Highly skilled welders can still experience weld flaws, particularly when getting used to new equipment, or under pressure to meet deadlines, however, more often than not the issue of weld defects boils down to a lack of skilled staff.
Problems with weld integrity or quality can occur in the best of workshops and invariably lead to higher costs due to re-work and downtime. One typical defect we have seen examples of recently is incomplete fusion. Common causes of incomplete fusion include incorrect angle and/or positioning of the welding gun, incorrect weaving technique when filling a joint, travel speed too slow or too fast, inaccurate settings such as amperage too low, or contamination and/or insufficient cleaning of the base metal.
Most of these factors are under the control of the welder. There are others such as poor quality filler material or poor joint designs which contribute to incomplete fusion, but generally, as we all know, the rate of weld defects drops with good training and experience.
Lack of Skilled Staff
Highly skilled welders can still experience weld flaws, particularly when getting used to new equipment, or under pressure to meet deadlines, however, more often than not the issue of weld defects boils down to a lack of skilled staff. The increased demand for welders in NZ since 2010 has contributed to difficulty in finding and retaining enough skilled personnel for a number of companies, particularly in Auckland and Christchurch. Projections by NZ Ministry for Business, Innovation and Employment for welders and metal workers are that employment numbers are expected to continue to rise quickly until 2020 and at a quick, but slower, rate until 2025. Maintaining productivity, efficiency, and a good standard of welding work is likely to become even more of an issue in the future and it will pay for management to be proactive in seeking ways to mitigate this.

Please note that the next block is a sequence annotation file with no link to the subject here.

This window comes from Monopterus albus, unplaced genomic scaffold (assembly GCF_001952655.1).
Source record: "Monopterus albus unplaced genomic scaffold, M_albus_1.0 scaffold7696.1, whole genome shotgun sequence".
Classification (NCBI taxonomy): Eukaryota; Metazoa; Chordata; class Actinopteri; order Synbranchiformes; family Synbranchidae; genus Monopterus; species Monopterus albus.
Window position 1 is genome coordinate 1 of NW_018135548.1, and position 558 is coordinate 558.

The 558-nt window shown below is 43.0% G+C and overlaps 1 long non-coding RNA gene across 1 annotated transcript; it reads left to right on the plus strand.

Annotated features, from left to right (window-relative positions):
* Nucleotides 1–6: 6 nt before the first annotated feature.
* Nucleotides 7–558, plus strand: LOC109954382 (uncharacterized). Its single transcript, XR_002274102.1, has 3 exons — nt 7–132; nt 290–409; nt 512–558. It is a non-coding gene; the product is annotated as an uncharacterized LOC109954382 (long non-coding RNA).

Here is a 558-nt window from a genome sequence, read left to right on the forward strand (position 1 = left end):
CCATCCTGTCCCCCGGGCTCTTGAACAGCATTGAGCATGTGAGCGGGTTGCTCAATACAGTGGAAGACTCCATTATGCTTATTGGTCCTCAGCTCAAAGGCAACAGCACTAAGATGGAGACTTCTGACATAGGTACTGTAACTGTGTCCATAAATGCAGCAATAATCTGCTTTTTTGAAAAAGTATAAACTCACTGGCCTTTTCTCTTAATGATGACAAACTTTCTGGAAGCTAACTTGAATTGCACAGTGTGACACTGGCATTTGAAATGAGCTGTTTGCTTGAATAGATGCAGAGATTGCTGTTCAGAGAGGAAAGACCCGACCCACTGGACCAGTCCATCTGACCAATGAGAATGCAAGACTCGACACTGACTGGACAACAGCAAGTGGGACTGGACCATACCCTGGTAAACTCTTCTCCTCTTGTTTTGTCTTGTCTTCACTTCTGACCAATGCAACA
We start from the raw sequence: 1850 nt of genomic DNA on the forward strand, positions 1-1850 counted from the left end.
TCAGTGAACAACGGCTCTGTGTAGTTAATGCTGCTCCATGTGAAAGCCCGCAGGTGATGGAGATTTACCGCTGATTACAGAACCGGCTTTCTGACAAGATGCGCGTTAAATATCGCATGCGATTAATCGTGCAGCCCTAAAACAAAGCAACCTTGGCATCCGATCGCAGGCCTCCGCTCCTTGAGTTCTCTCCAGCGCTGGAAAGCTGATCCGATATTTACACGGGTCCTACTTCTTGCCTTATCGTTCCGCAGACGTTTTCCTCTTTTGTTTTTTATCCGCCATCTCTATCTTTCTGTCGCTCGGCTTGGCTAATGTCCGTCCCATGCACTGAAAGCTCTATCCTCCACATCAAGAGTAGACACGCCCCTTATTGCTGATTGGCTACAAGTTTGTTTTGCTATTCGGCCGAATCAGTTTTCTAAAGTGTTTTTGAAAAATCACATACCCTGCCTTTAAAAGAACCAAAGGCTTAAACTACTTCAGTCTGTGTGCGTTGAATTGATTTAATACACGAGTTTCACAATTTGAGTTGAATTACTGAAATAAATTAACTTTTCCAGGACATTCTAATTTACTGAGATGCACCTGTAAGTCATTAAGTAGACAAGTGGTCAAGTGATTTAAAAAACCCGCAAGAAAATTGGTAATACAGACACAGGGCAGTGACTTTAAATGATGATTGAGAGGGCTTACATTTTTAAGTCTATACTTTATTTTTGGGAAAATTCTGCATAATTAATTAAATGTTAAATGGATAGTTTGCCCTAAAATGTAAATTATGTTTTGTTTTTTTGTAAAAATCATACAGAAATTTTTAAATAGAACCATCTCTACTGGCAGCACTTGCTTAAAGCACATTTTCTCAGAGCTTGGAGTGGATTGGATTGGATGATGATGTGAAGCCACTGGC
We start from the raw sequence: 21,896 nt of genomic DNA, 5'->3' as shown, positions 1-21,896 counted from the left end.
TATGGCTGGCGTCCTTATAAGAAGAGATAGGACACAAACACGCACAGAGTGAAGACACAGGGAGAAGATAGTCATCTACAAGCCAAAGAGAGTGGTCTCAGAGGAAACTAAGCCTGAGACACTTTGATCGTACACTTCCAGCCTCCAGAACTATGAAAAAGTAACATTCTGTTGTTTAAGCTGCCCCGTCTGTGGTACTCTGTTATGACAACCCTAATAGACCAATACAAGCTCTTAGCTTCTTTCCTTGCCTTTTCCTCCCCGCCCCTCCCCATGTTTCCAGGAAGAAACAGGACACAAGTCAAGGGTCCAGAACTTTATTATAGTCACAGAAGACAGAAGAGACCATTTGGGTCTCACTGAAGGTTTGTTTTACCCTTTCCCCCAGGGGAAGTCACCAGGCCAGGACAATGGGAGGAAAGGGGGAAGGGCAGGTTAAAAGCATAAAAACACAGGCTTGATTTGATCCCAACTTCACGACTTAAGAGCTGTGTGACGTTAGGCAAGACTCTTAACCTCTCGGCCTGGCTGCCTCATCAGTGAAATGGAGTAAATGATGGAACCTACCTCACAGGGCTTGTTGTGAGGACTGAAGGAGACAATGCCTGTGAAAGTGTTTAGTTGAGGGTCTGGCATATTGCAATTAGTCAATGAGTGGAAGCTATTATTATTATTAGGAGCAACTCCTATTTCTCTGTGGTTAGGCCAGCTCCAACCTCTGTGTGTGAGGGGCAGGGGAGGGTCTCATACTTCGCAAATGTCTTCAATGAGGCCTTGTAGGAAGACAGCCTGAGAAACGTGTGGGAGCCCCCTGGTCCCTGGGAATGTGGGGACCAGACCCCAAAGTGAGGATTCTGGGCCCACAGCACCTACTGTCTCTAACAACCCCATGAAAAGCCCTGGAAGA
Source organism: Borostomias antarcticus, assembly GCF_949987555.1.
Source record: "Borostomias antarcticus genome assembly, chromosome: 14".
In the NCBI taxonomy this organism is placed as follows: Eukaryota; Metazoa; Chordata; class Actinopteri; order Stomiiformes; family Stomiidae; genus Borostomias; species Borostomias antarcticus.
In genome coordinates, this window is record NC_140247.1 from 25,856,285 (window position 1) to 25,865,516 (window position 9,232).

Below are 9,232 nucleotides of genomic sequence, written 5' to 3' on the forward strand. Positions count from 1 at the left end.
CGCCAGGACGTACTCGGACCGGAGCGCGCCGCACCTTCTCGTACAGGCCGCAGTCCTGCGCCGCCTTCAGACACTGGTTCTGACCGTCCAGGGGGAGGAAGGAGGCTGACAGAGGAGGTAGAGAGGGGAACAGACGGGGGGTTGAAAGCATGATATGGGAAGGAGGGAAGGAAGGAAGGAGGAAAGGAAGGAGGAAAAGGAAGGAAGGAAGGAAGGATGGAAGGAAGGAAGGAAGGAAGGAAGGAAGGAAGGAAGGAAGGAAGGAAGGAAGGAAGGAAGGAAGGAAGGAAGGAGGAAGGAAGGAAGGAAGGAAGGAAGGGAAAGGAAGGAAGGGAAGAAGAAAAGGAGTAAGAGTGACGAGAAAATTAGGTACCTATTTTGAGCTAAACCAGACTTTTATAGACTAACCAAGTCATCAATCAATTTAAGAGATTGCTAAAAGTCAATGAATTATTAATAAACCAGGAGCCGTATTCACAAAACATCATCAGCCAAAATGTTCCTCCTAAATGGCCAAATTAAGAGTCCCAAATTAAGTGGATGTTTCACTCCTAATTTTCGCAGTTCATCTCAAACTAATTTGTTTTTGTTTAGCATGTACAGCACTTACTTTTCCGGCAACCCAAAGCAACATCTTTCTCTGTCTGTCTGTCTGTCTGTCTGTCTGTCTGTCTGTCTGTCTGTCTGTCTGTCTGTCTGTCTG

Quality Welds Made Easy
If you are MIG welding, it is well worth considering the use of a metal-cored wire rather than a solid wire or standard flux cored wire to reduce the risk of weld defects. A high quality metal cored wire is more forgiving than a solid wire; it makes it easy for even apprentice welders to produce consistently good quality welds. When demonstrating our top Nippon or Kobelco metal cored wires, we will often invite the most inexperienced welder present to trial it for exactly this reason. Unlike solid wires in which the current travels through the entire wire, in metal-cored wires the current travels only through the metal sheath. This increases the current density, producing higher deposition rates speeding up the job. More importantly, it gives deeper penetration and better side-wall fusion than solid wires, so consistently better welds with less defects and need for re-work.
With metal cored wires, all of the wire is deposited as metal on the job with no wastage being produced as flux to be chipped off and minimal to nil clean up is needed. Although the initial cost of metal-cored wires is greater, the benefits of consistently better weld quality achieved at higher rates of productivity offset the difference in price and lead to both improved efficiency and cost-savings. It is not the right choice for every job but does have big advantages when it fits and will definitely help the unskilled welder produce quality welds.
Call Welding Engineers NZ on 09 634 1949 for a demo of top quality, cost effective metal cored wires.